Understanding Generations of your Employees and their Effect on Retail Sales

generationsThere is no question that each new generation operates from a different mindset than all others. Economy, environment, and expectation all play roles in how we operate in the world. When it comes to retail, this generation gap is actually stifling premium brand sales. There is a disconnect between the salesperson’s and customer’s approach to buying, and it creates a lot of missed opportunities.

To understand this, let’s look at a brief description of the generations in question:

  • Silent Generation: 1925-1945. Those who grew up during the Great Depression know what it’s like to worry about money. Parents of this generation had to make the most out of every piece of clothing, food, and any other purchase or handmade piece. Retail was born from this era. Premium brands surfaced during this time, and people understood that premium = best. People scrimped and saved to afford luxury purchases. The brands themselves had to convince thrifty customers to buy their products. This generation came to understand that more money equaled better value and quality.
  • Baby Boomers: 1946-1964. This generation has worked hard their whole lives and is taking longer to retire. Their parents came from nothing, so Baby Boomers strive to have more than their parents. They also invented “Keeping up with the Joneses.” This generation truly identifies good, better, and best, and is most interested in the best.
  • Generation X: 1965 – 1979. This generation has been exposed to marketing since it was born, and it has an extremely opposite view of buying from Baby Boomers. When watching commercials, this generation focuses more on deconstructing marketing techniques than on the product. Experiences rank higher in value than tangible goods. These folks don’t trust claims about goods or services and in fact avoid premium brands. What captures the hearts and loyalty of this group are price promotions, not brands.
  • Generation Y/Millenials: 1980 – 2000. The idea of good, better, and best has fallen away with this generation. Nike isn’t “the best” brand of shoes – it’s just shoes. They aren’t choosing premium coffee, they just get coffee from Caribou. Furthermore, impersonal – or even poor – service isn’t an issue. This generation finds store brands to be of excellent quality, and they buy it for the price. Some even look down on premium brands because they see them as marked-up items of equal quality to less expensive options.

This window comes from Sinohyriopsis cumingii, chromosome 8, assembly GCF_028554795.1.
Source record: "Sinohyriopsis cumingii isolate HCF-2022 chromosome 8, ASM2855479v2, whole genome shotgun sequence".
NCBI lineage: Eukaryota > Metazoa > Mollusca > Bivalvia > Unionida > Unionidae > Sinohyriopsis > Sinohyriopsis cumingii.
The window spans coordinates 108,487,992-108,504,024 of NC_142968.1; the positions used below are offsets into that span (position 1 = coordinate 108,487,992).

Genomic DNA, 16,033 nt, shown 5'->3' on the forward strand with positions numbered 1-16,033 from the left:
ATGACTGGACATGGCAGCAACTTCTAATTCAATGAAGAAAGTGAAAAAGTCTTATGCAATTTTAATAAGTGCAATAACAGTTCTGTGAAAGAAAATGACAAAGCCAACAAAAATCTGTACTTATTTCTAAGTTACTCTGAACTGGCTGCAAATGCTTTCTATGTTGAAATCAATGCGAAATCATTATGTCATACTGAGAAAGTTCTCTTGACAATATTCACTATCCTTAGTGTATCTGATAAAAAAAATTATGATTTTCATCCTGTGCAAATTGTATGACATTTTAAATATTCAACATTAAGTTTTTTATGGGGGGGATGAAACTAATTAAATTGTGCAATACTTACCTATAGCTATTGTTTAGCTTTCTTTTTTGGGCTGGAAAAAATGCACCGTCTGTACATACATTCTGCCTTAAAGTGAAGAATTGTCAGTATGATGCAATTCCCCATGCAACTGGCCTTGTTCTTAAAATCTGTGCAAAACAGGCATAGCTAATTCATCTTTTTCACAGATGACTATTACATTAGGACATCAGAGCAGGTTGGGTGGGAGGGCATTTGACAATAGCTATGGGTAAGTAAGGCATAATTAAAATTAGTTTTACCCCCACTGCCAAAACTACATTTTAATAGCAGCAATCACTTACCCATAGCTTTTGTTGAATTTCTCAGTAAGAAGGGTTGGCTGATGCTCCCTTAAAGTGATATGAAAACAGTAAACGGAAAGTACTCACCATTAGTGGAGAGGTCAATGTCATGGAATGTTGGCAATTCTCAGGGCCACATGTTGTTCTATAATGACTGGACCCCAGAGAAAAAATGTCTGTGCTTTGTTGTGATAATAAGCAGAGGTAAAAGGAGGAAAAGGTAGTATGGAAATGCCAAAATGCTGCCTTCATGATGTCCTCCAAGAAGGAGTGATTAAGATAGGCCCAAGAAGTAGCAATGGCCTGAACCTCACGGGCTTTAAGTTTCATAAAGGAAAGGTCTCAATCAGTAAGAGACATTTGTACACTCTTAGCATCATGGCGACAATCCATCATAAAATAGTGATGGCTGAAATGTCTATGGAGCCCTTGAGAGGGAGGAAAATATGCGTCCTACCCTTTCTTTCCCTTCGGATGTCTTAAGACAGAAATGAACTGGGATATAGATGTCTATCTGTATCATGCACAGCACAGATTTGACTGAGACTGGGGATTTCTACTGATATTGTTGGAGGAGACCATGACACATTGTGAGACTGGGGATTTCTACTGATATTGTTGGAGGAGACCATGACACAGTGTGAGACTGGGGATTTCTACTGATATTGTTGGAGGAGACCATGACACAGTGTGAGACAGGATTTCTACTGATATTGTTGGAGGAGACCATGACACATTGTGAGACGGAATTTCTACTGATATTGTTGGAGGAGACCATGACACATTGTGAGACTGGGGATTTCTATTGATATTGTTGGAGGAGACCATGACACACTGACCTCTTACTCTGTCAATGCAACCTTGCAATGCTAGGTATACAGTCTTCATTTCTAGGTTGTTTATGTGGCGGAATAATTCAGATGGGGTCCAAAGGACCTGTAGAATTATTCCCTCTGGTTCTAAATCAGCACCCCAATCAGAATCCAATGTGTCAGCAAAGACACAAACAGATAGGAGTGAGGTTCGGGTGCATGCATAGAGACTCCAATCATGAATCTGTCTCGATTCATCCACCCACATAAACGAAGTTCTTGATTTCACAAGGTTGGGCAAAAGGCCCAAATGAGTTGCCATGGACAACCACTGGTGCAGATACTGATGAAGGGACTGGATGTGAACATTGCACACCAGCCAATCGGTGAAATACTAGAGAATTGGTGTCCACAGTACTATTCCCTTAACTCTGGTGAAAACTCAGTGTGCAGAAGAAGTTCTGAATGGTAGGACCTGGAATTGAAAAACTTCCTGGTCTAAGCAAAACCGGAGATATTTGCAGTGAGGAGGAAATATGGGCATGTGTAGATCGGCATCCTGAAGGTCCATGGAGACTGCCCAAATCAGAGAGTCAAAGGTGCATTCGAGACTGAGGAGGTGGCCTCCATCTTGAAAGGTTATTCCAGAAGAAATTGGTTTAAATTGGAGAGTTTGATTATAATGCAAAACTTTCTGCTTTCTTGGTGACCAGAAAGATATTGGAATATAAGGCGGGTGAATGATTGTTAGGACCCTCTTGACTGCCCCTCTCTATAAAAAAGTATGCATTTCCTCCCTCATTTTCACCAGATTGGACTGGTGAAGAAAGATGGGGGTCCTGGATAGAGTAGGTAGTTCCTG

Why this Matters
So how does all of this contribute to retail sales? Let’s say a Baby Boomer comes into a store looking to buy a winter coat. The Millenial salesperson – who buys disposable fashion, can’t afford quality, and is content with the illusion of quality – points the customer towards the sales rack. The Boomer could care less about price; she wants the best. The Millenial is not adept at one-on-one conversation because he grew up with texting and instant messaging. So rather than ask the customer what she is looking for (the best), the salesperson assumes the customer makes decisions the same way he does.

Similarly, if a Boomer is trying to sell a Gen Xer a radio, he assumes the premium brand speaks for itself. The customer, however, needs to be convinced of the value – she needs to know that in the end, radio A is less expensive than radio B because overall, it will last longer and work better.

Premium brands are being undersold because different generations have separate understandings of what “premium” means. The younger your salesperson, the less likely he or she is to engage in a real conversation about what the customer wants. This will also come across as poor service to the “older” customers. They are the very ones who care about good service and they have the means to upgrade.

Fixing it
Fortunately, this can be solved with good training. Understand where your salespeople are coming from. What can they afford? Are they and their friends living on their own or with their parents? Do they have kids? Find what motivates their buying decisions. Engage them in training on good, better, and best. If they can understand why the premium item is the highest quality, they can sell it better. If they understand that the cheap jacket will fall apart after three months, but the more expensive jacket will last three years, they can see the latter is actually the better deal.

Of course, you also want to get everyone on the same page when it comes to customer service. Be specific about what this entails. Give clear examples of questions they need to be asking and how to determine what the customer wants. In some cases, you may have to literally teach them how to have a conversation that is professional and productive.

With a clear understanding of what they are selling, who they are selling to, and how the premium brand will fit each generation’s needs, your salespeople will be able to move those higher-ticket products off your shelves.

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The information in this article was derived from Bob Phibb’s “The Retail Generation Gap – Why Premium Brands are Stuck.”